HUD Under Continuing Resolution Until December 7

Legislation | September 28, 2018 | by Linda Couch

Unable to reach a deal on a four-bill appropriations package, Congress has passed a continuing resolution to keep HUD and some other federal programs funded through December 7. While Congress is poised to enact five of the 12 annual appropriations bills before the October 1 start of fiscal year 2019, the HUD bill is not among these. The President signed the continuing resolution on September 28.

While there are not massive differences between the Senate and House HUD appropriations bills, the Senate bill would fund HUD’s programs about $800 million more funding for HUD than the House bill would for fiscal year 2019.

For the Section 202 program, the bills provide the same overall funding, $678 million, but the Senate bill would provide $51 million for new Section 202 construction versus the $46 million provided by the Senate bill. The Senate bill also includes $10 million for a new home modification program within the Section 202 account. This program would be aimed at helping low income seniors age in place and would be carried out by nonprofits and public housing agencies. Also in the Section 202 account, both bills would provide level funding, $90 million, for Service Coordinators.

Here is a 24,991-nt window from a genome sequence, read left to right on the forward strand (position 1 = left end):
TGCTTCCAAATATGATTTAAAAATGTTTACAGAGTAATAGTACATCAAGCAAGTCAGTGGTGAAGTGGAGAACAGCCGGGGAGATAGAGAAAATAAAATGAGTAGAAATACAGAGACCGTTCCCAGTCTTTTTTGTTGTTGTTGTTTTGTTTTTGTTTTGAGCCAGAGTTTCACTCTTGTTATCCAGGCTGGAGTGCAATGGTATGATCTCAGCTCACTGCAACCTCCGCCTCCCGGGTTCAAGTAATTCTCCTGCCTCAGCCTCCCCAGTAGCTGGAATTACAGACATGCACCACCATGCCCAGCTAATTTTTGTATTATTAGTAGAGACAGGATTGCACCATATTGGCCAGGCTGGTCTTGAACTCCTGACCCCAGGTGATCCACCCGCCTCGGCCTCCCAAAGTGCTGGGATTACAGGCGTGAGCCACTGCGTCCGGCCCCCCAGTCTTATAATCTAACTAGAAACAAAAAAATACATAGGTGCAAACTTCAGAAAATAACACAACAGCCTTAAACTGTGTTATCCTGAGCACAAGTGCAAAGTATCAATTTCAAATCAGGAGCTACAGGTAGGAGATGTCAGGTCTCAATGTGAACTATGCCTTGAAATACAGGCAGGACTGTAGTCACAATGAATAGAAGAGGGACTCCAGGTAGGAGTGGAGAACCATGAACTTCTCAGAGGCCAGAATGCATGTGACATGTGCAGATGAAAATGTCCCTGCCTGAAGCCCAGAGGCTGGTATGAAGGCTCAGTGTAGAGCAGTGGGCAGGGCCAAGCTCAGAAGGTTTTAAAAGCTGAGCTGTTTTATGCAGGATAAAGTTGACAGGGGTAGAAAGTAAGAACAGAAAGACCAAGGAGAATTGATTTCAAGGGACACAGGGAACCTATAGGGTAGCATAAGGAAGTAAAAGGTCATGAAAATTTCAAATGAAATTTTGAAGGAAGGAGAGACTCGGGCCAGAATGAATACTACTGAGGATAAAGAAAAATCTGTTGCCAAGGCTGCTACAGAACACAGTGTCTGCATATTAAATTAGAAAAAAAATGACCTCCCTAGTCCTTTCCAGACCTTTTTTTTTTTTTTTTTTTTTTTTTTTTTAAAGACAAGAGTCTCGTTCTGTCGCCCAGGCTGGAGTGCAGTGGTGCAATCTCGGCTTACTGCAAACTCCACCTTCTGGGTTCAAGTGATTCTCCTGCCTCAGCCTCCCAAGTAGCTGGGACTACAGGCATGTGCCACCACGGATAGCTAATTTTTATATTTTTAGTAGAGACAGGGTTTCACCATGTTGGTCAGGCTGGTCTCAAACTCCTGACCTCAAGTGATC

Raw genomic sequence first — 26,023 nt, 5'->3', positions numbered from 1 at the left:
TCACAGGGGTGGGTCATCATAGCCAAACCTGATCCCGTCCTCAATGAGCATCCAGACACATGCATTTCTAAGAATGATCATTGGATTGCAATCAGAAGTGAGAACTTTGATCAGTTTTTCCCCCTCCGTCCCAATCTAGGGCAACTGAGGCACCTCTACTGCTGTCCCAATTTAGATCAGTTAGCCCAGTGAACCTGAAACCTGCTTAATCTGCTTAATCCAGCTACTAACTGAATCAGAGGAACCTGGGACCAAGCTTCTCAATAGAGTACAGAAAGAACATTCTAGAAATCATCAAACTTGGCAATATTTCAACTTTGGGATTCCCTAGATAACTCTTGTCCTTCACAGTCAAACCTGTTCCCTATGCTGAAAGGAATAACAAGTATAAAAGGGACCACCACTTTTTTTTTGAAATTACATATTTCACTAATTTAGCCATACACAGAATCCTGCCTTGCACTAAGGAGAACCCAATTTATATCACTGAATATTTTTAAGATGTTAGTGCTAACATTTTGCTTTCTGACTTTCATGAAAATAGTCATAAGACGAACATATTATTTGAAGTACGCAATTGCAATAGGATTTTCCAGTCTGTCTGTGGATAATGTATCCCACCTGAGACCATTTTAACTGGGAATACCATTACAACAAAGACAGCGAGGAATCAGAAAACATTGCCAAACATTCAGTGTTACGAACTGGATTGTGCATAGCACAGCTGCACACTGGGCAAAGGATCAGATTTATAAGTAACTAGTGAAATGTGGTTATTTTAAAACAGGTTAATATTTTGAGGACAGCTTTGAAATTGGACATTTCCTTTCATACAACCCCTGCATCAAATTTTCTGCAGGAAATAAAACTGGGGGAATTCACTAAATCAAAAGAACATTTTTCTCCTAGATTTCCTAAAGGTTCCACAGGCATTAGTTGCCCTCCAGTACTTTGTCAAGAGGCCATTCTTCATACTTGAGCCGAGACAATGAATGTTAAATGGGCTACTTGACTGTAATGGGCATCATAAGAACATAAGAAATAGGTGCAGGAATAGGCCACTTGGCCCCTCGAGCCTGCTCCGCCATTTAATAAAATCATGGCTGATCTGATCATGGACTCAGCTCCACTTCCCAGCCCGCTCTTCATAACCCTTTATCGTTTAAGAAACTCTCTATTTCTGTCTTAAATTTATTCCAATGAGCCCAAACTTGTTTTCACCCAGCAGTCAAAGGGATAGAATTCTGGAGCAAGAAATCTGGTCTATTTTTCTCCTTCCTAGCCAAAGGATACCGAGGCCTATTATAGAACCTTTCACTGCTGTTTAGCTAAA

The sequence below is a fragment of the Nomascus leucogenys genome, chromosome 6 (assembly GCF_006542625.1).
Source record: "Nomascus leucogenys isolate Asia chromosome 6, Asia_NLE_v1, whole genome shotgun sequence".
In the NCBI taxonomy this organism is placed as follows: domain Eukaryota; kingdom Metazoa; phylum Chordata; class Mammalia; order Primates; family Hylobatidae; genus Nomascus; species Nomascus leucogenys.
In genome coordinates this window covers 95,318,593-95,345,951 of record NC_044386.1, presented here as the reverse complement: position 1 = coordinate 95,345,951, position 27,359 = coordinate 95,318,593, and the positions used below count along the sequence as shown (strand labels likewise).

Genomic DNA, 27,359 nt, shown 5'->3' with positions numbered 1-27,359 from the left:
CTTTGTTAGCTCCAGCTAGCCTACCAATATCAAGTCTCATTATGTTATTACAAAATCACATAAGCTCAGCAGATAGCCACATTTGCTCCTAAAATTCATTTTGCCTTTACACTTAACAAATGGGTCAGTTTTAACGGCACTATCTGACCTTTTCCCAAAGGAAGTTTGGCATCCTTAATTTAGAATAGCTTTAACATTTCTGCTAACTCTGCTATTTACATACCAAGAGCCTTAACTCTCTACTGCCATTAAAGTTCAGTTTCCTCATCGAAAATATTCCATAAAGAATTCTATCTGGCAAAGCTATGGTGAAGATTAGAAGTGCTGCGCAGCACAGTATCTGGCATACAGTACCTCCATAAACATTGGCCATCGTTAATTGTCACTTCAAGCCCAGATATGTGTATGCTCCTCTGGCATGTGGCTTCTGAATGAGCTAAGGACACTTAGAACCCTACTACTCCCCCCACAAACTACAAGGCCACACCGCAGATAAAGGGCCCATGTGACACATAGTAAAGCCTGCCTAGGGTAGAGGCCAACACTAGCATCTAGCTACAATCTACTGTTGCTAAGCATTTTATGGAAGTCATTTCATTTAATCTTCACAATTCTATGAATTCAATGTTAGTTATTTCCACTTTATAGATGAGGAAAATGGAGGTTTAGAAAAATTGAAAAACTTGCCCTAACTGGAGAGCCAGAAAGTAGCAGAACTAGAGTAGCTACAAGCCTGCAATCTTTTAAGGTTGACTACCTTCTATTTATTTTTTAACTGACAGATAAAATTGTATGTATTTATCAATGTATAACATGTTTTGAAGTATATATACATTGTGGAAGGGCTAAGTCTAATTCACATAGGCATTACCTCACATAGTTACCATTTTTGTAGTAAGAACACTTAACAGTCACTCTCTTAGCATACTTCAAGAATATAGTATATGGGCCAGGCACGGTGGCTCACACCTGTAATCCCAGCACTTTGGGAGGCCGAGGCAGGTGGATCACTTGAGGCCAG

Bill bills also provide equal amounts for the renewal of all Project-Based Rental Assistance contracts, $11.747 billion, which is expected to be sufficient to fully renew these contracts. Project-Based Rental Assistance contracts provide the ongoing operating subsidy for two-thirds of Section 202 communities and are a critical lifeline for these homes.

The HUD bill is in a package of spending bills along with the Agriculture, Financial Services and General Government, and Interior appropriations bills. The sticking points that led to a continuing resolution until December 7, instead of a final fiscal year 2019 bill, are not related to HUD programs or policies.

While it is possible Congress will swiftly take up the remaining spending bills after the November elections, there is skepticism that Congress will enact appropriations bills in a “lame duck” session before the new 116th Congress is installed in January 2019.

To ward off delays in funding that can come with multiple continuing resolutions, LeadingAge will continue to urge Congress to enact a final fiscal year 2019 HUD appropriations bill as quickly as possible. A recent LeadingAge action alert describes how members and other stakeholders can join us in our advocacy efforts.